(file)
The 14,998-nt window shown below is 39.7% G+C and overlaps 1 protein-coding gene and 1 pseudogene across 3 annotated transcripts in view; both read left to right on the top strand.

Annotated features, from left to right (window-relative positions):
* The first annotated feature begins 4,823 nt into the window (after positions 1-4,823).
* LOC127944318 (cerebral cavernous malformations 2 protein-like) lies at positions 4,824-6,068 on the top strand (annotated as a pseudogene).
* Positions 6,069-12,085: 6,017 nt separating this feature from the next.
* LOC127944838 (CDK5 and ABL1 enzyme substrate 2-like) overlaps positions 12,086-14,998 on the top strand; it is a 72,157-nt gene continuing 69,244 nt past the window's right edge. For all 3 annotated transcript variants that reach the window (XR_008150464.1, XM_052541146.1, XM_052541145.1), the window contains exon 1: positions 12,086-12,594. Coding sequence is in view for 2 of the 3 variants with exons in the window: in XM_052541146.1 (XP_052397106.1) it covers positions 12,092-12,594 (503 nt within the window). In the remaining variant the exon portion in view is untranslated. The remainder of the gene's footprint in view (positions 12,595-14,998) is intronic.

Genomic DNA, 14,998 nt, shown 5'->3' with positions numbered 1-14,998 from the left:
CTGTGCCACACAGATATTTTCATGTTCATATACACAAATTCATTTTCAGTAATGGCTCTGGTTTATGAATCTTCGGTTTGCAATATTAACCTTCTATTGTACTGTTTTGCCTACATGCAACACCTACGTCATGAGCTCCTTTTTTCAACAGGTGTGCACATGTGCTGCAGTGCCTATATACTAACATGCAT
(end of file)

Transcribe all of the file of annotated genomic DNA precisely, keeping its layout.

The 14,998-nt window shown below is 39.7% G+C and overlaps 1 protein-coding gene and 1 pseudogene across 3 annotated transcripts in view; both read left to right on the top strand.

Annotated features, from left to right (window-relative positions):
* The first annotated feature begins 4,823 nt into the window (after positions 1-4,823).
* LOC127944318 (cerebral cavernous malformations 2 protein-like) lies at positions 4,824-6,068 on the top strand (annotated as a pseudogene).
* Positions 6,069-12,085: 6,017 nt separating this feature from the next.
* LOC127944838 (CDK5 and ABL1 enzyme substrate 2-like) overlaps positions 12,086-14,998 on the top strand; it is a 72,157-nt gene continuing 69,244 nt past the window's right edge. For all 3 annotated transcript variants that reach the window (XR_008150464.1, XM_052541146.1, XM_052541145.1), the window contains exon 1: positions 12,086-12,594. Coding sequence is in view for 2 of the 3 variants with exons in the window: in XM_052541146.1 (XP_052397106.1) it covers positions 12,092-12,594 (503 nt within the window). In the remaining variant the exon portion in view is untranslated. The remainder of the gene's footprint in view (positions 12,595-14,998) is intronic.

Genomic DNA, 14,998 nt, shown 5'->3' with positions numbered 1-14,998 from the left:
CTGTGCCACACAGATATTTTCATGTTCATATACACAAATTCATTTTCAGTAATGGCTCTGGTTTATGAATCTTCGGTTTGCAATATTAACCTTCTATTGTACTGTTTTGCCTACATGCAACACCTACGTCATGAGCTCCTTTTTTCAACAGGTGTGCACATGTGCTGCAGTGCCTATATACTAACATGCAT